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Sociology: The Core, 6/e
Michael Hughes, Virginia Polytechnic Institute & State University
Carolyn J. Kroehler
James W. Vander Zanden, The Ohio State University (Emeritus)

Culture and Social Structure

Chapter Summary

Components of Culture

    Culture provides individuals with a set of common understandings that they employ in fashioning their actions, and makes society possible by providing a common framework of meaning.

  • Norms.  Norms are social rules that specify appropriate and inappropriate behavior in given situations. They afford a means by which we orient ourselves to other people. Folkways, mores, and laws are types of norms.

  • Values.  Values are broad ideas regarding what is desirable, correct, and good that most members of a society share. Values are so general and abstract that they do not explicitly specify which behaviors are acceptable and which are not.

  • Symbols and Language.  Symbols are acts or objects that have come to be socially accepted as standing for something else. Symbols assume many different forms, but language is the most important of these. Language is the chief vehicle by which people communicate ideas, information, attitudes, and emotions, and it serves as the principal means by which human beings create culture and transmit it from generation to generation.

Cultural Unity and Diversity

  • Cultural Universals.  Cultural universals are patterned and recurrent aspects of life that appear in all known societies. All people confront many of the same problems; culture represents an accumulation of solutions to the problems posed by human biology and the human situation.

  • Cultural Integration.  The items that form a culture tend to constitute a consistent and integrated whole. For example, societies that value universal education also usually have norms and laws about schools, organize education into a collective activity, and create symbols and share meanings about the value of education and educational organizations.

  • Ethnocentrism.  The cultural ways of our own society become so deeply ingrained that we have difficulty conceiving of alternative ways of life. We judge the behavior of other groups by the standards of our own culture, a phenomenon sociologists term ethnocentrism.

  • Cultural Relativism.  In studying other cultures, we must examine behavior in the light of the values, beliefs, and motives of each culture, an approach termed cultural relativism.

  • Subcultures and Countercultures.  
    Cultural diversity may be found within a society in the form of subcultures. When the norms, values, and lifestyles of a subculture are at odds with those of the larger society, it is a counterculture.

Social Structure

People's relationships are characterized by social ordering. Sociologists apply the term social structure to this social ordering-the interweaving of people's interactions and relationships in recurrent and stable patterns.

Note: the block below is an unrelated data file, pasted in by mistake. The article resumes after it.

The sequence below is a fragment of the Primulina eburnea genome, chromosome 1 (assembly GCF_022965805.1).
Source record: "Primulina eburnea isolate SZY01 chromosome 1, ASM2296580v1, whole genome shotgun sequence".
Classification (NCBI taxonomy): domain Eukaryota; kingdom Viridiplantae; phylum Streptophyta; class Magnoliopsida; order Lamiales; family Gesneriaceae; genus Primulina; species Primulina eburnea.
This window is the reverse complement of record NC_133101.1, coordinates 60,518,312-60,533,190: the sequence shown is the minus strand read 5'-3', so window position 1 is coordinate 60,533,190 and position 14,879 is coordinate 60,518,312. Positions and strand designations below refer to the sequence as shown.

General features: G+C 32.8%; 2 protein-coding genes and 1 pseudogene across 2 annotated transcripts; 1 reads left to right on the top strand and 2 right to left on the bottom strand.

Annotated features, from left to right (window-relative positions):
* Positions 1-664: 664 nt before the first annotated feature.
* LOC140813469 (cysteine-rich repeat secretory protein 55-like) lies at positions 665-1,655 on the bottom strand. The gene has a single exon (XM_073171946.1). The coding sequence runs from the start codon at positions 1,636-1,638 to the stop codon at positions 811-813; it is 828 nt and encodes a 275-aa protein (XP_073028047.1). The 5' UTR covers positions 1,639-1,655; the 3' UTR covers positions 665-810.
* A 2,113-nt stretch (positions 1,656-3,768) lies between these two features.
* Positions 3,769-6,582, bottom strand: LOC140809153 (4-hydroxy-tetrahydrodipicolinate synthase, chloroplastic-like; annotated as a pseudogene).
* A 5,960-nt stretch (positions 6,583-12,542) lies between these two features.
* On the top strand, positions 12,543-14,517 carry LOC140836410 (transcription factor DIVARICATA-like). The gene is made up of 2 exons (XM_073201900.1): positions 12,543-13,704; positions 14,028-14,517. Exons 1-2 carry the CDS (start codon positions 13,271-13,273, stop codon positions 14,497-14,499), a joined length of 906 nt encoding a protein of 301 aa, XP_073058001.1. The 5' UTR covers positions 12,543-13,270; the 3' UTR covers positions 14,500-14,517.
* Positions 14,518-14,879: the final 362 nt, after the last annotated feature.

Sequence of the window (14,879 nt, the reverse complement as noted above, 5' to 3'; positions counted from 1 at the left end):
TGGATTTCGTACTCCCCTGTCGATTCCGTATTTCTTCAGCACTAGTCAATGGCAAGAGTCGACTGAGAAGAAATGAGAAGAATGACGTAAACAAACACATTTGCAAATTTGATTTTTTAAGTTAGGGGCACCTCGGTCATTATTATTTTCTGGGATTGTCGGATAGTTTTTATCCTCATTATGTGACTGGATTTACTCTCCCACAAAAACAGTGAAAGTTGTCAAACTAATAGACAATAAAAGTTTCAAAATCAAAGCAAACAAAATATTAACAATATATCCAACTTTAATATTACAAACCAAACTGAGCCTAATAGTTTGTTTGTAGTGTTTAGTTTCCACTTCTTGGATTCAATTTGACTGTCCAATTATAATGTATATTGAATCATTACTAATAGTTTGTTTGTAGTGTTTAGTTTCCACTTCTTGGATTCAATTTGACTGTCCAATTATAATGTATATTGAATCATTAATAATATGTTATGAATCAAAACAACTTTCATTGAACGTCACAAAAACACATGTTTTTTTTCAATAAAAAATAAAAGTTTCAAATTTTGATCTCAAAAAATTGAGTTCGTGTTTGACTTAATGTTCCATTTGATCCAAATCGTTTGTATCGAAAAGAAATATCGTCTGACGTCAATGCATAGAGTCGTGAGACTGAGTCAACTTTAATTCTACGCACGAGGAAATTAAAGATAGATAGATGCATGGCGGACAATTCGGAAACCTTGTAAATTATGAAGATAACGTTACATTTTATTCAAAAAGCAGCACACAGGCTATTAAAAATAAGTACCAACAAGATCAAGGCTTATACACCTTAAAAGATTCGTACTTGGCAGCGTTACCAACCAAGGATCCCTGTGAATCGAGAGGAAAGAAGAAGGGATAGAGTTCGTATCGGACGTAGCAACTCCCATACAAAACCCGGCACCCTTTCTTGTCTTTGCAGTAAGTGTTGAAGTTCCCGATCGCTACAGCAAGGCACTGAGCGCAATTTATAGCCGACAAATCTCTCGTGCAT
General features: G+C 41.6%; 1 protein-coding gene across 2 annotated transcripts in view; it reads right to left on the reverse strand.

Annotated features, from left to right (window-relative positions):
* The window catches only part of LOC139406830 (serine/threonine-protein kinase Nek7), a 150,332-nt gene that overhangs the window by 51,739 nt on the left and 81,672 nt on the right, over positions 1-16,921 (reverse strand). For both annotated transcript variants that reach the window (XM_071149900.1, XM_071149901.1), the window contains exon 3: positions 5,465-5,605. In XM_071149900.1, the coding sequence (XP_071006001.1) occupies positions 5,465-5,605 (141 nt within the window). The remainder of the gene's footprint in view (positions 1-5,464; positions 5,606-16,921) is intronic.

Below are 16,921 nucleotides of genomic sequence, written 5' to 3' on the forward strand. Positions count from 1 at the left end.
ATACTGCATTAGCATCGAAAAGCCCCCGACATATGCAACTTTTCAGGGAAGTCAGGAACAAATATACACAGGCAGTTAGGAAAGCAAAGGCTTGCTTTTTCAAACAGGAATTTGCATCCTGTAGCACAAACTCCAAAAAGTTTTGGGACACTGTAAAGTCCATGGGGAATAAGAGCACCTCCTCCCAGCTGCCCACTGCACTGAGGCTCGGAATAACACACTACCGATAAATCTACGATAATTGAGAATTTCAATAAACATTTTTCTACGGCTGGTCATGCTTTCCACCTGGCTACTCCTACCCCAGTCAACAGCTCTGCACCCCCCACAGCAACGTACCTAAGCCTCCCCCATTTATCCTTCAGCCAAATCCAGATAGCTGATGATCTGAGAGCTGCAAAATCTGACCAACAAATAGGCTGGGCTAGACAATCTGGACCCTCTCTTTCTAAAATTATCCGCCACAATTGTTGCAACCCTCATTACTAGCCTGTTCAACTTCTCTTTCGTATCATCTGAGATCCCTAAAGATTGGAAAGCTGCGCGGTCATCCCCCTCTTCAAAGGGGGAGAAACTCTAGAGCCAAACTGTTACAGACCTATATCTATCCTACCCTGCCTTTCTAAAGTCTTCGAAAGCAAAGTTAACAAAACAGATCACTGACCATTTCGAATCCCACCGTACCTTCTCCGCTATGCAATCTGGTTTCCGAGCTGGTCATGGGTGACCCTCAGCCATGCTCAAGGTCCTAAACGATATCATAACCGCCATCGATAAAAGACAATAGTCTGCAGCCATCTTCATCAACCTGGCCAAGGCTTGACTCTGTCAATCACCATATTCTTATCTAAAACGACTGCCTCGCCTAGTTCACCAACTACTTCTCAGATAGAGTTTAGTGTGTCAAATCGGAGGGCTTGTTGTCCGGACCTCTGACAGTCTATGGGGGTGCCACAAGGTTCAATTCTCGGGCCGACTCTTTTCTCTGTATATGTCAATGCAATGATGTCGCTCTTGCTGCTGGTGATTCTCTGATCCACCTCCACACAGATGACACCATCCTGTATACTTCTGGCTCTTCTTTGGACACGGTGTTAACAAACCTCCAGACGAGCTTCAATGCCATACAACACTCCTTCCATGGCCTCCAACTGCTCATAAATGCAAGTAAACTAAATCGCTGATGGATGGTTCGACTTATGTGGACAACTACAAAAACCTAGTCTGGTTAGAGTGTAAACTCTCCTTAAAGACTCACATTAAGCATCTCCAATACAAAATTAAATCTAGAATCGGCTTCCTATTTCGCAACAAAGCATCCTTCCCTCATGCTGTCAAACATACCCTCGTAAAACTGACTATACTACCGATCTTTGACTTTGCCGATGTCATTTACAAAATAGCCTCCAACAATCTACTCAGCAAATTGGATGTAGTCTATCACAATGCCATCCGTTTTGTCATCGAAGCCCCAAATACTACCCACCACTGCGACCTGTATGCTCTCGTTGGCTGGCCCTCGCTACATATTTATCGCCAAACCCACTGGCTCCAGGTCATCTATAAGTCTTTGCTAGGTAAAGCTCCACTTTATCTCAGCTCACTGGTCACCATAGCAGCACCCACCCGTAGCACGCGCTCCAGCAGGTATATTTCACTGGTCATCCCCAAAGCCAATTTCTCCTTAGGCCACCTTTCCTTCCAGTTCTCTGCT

• Statuses.  Status represents a position within a group or society. It is by means of statuses that we locate one another in various social structures. Some are assigned to us—ascribed statuses; others we secure on the basis of individual choice and competition—achieved statuses.

  • Roles.  A status carries with it a set of culturally defined rights and duties, what sociologists term a role. A role is the expected behavior we associate with a status. Role performance is the actual behavior of the person who occupies a status. Role conflict arises when individuals are confronted with conflicting expectations stemming from their occupancy of two or more statuses. Role strain arises when individuals find the expectations of a single role incompatible.

  • Groups.  Statuses and roles are building blocks for more comprehensive social structures, including groups of two or more people. Roles link us within social relationships. When these relationships are sustained across time, we frequently attribute group properties to them. Sociologists distinguish groups from aggregates and categories.

  • Institutions.  Institutions are the principal social structures used to organize, direct, and execute the essential tasks of social living. Each institution is built around a standardized solution to a set of problems and encompasses the notions of both cultural patterns and social structure.

  • Societies.  Societies represent the most comprehensive and complex type of social structure in today's world. By virtue of their common culture, the members of a society typically possess similar values and norms and a common language. One particular approach for classifying societies is based on the way people derive their livelihood: hunting and gathering societies, horticultural societies, agrarian societies, industrial societies, and postindustrial societies. Another approach rests on the distinction between traditional and modern types.